A live-attenuated HIV vaccine will never be totally safe, which makes its potential use limited to the major epicenters or groups at greatest risk of infection for whom no other effective vaccine or treatment for HIV/AIDS is possible. Our goal should be to define the risk to volunteers and subsequently to the populations that would be candidates for the vaccine and to determine the ethically acceptable degree of risk compared to the lives in jeopardy.
The media have been obsessed with the speculative risk to the first few human safety trial volunteers that we are proposing be selected from our volunteer registry. But no one has been obsessed with the risk of HIV infection to the millions of men, women, and unborn children that will occur without the protection of an effective vaccine. This is not a speculative risk based on monkey data -- this is a real risk based on 8500 new cases of HIV infection every day.
Instead of defining the risk through human safety trials, we have found ourselves engaged in a debate over data, what data mean, and how much data is enough. But what are data? Incidence of infection is converted to data. Responses to vaccine are converted to data. Hundreds of monkeys are converted to data. Millions of human beings are converted to data. Unfortunately, the conversion of human beings to data, as necessary as it is for science, allows science to depersonalize our world. Data are only data. Data are not human life.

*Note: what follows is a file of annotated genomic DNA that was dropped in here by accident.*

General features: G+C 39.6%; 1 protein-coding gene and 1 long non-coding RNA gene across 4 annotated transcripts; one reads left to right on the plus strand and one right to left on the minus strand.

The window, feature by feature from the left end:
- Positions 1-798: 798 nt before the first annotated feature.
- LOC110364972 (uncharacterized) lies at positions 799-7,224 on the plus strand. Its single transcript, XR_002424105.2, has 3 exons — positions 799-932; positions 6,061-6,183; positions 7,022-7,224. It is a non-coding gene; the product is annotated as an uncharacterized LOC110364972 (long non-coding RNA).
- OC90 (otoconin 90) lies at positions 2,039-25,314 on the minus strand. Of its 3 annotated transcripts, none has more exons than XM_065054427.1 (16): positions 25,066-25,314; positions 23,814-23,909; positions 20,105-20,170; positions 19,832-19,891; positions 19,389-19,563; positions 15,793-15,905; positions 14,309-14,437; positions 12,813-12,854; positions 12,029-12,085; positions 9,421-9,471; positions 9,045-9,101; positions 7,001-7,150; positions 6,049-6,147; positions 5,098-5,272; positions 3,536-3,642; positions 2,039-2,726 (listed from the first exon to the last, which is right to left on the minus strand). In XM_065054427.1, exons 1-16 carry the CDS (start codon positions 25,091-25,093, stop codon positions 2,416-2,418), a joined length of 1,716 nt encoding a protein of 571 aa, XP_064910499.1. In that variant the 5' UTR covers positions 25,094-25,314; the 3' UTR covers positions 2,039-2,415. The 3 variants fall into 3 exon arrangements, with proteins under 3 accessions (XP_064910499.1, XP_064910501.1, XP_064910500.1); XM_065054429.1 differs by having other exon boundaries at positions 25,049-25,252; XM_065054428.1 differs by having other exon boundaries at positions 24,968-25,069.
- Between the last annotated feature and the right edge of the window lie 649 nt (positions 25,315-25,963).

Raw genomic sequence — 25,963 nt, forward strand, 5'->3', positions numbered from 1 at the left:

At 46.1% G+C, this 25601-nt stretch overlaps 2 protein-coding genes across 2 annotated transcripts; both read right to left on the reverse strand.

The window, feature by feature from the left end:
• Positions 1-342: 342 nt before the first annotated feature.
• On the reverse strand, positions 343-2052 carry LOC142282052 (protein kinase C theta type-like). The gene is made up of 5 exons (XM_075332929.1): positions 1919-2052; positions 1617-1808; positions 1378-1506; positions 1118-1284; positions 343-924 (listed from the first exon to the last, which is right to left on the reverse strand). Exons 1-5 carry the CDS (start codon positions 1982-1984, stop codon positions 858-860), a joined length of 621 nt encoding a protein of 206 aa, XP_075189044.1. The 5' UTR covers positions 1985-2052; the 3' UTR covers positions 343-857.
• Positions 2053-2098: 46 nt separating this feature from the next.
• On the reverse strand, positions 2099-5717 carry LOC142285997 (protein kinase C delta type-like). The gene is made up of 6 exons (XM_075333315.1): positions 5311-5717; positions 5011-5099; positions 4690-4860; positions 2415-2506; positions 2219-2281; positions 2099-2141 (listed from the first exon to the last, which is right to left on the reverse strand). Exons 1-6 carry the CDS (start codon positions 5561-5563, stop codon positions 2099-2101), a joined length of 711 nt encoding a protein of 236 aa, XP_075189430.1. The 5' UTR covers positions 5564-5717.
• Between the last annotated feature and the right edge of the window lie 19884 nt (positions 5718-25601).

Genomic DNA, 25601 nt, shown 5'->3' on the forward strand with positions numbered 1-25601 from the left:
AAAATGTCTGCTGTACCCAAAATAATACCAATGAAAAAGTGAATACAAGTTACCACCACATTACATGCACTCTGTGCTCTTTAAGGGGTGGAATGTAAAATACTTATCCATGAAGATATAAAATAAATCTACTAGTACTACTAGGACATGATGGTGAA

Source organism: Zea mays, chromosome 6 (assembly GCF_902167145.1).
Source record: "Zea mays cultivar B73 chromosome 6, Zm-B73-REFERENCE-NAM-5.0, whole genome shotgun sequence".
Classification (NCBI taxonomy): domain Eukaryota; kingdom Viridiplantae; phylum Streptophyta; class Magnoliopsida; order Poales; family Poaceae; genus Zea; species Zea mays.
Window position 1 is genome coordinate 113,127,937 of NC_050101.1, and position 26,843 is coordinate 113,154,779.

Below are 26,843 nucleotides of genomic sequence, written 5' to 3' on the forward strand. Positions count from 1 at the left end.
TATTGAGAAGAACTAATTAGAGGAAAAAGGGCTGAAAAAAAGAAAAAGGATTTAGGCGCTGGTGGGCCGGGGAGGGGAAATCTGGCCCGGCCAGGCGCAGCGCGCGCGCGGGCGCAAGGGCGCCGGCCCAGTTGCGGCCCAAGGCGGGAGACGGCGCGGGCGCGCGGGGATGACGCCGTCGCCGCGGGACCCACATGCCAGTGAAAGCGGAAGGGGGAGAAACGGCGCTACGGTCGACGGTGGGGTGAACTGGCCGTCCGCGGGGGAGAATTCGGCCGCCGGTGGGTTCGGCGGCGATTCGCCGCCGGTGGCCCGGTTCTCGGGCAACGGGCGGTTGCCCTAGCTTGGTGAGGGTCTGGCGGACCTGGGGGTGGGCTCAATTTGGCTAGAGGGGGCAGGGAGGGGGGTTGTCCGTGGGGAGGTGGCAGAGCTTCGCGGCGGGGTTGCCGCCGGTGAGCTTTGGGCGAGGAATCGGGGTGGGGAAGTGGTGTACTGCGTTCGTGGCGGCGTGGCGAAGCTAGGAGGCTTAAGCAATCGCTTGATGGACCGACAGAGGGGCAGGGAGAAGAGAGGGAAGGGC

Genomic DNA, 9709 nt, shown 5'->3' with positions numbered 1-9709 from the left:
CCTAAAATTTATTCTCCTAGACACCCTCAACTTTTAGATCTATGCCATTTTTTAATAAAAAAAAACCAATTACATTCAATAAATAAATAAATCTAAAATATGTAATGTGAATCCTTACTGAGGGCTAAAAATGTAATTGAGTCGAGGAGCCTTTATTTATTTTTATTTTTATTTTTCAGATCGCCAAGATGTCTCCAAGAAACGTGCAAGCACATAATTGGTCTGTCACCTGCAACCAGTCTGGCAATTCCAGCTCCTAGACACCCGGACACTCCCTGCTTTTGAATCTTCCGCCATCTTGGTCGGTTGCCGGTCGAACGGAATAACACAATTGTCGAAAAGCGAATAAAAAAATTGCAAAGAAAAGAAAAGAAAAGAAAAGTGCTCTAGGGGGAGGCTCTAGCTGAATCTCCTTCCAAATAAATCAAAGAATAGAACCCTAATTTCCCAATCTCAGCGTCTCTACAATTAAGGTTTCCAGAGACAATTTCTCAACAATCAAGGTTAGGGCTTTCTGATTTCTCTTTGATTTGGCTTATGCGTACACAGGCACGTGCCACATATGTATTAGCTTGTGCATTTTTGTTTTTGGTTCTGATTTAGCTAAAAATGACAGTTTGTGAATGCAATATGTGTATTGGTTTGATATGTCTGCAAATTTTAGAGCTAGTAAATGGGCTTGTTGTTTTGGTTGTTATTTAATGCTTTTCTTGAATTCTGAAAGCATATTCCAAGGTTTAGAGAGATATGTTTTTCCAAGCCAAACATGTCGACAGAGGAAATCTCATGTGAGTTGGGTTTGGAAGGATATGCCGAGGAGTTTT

The question of when a human safety trial of a live-attenuated HIV vaccine is appropriate is not a question about data. It is a question about human beings -- the human beings who have volunteered for the human safety trial and the tens and possibly hundreds of millions of human beings who will die without an effective vaccine. While data may be the province of science, human beings are the province of bioethics.
Our association is seeking funding to convene a committee of international bioethicists to reexamine the ethical issues relative to vaccine development, the conduct of vaccine trials, and whether greater risks should be considered in the conduct of such trials when such risks to a few individuals can result in data necessary to bring a relatively safe and effective vaccine to market that can save millions of lives.
When CNN asked Mark Siegler, MD, director of the University of Chicago's MacLean Center for Clinical Medical Ethics, to join Charles Farthing, MD, in a discussion about our proposal for a human safety trial of a live-attenuated HIV vaccine, the news network demonstrated its insight into the real issues of this debate. We hope that more news organizations, more scientists, and more federal officials will follow CNN's lead in asking the advice of bioethicists.